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“I had plenty of anguish after that extraordinary moment, but I had, thank God, no terror.”

The Turn of the Screw tells a ghost story set in a haunted house. Good. Our protagonist is a woman who has been given charge of two unsettlingly perfect children, and she may or may not be going mad. Great!

So what happened? How did Henry James create the literary equivalent of Nyquil out of such an exciting premise?

There is, buried deep, a chilling story here, with plot-twists, difficult choices, and keen lines which express the constantly frayed emotions of our dismayed protagonist. This would be easier to review if nothing had happened plot-wise, because then the utter boredom a book as fast-paced and psychologically insightful as this would have had a stylistic point that could be blamed.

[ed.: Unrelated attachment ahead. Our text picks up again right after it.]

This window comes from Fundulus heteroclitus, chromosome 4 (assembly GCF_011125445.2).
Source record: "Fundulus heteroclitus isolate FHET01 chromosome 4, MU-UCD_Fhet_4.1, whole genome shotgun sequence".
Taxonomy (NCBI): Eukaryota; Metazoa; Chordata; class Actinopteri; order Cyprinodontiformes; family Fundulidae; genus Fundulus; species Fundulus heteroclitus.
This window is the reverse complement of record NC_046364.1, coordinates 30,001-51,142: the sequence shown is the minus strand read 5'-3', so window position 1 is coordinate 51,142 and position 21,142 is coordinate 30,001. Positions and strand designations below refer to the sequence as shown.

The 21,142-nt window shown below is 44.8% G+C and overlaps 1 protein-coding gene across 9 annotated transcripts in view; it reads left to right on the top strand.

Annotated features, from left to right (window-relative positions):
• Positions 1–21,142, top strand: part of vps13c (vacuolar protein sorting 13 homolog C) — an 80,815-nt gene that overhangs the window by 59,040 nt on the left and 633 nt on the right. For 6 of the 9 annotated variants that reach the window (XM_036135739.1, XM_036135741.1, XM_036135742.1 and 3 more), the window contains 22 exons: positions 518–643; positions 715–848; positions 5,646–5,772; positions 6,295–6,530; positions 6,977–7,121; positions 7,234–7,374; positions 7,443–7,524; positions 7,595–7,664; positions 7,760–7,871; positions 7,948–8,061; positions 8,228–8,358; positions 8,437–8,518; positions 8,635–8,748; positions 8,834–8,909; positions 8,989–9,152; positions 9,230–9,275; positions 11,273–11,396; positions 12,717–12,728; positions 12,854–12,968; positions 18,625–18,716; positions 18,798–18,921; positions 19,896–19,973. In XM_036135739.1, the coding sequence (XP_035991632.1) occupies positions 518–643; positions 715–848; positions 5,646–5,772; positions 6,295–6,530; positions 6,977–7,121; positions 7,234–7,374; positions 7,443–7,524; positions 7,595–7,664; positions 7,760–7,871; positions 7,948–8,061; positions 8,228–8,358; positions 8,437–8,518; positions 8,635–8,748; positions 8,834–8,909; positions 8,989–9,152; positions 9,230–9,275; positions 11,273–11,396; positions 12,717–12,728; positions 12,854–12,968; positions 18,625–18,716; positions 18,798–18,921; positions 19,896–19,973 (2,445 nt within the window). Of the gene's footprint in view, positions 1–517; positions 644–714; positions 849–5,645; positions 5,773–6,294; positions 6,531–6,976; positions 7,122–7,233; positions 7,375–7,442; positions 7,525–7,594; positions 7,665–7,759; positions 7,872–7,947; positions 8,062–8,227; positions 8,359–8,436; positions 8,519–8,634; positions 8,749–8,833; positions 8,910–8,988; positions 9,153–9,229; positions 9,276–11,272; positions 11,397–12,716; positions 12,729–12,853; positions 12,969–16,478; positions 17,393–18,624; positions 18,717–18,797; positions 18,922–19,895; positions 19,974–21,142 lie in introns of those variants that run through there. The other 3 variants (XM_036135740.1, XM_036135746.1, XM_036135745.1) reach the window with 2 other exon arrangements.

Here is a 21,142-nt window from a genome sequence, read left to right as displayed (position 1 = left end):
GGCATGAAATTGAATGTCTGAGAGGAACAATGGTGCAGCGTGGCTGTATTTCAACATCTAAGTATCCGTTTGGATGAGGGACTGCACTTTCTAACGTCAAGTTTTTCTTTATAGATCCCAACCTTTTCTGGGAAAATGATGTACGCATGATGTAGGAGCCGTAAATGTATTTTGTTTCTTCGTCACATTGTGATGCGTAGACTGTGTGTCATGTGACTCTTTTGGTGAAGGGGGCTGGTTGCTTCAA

The problem is that sentences wind and curl around what they’re trying to say until you’re too distracted to care anymore. After ten pages, you’re confused; after fifteen, you’re irritated; after twenty, you’re asleep.

James keeps you guessing as to whether the threat is coming from the supernatural or the narrator’s own mind, and you can reverse-engineer the popularization of a number of modern horror tropes to this novel. But maybe its success is why it’s such a slog to finish now, despite the tiny length. If so many modern stories hadn’t plundered the best elements, there might be more to distract from the writing itself; instead, this book becomes yet another example of Seinfeld is Unfunny.  

It’s not simply a product of its time, though. There are authors just as verbose who have managed sophisticated, layered writing without accidentally creating a cure for insomnia. For example, Melville, Dostoevsky, and Eliot are all enhanced by their layered and elevated prose, not smothered in it. As it is, The Turn of the Screw’s fascinating premise was crushed under the weight of James’ waffling.

 

The Bone Clocks by David Mitchell

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“Beware of asking people to question what’s real and what isn’t. They may reach conclusions you didn’t see coming.”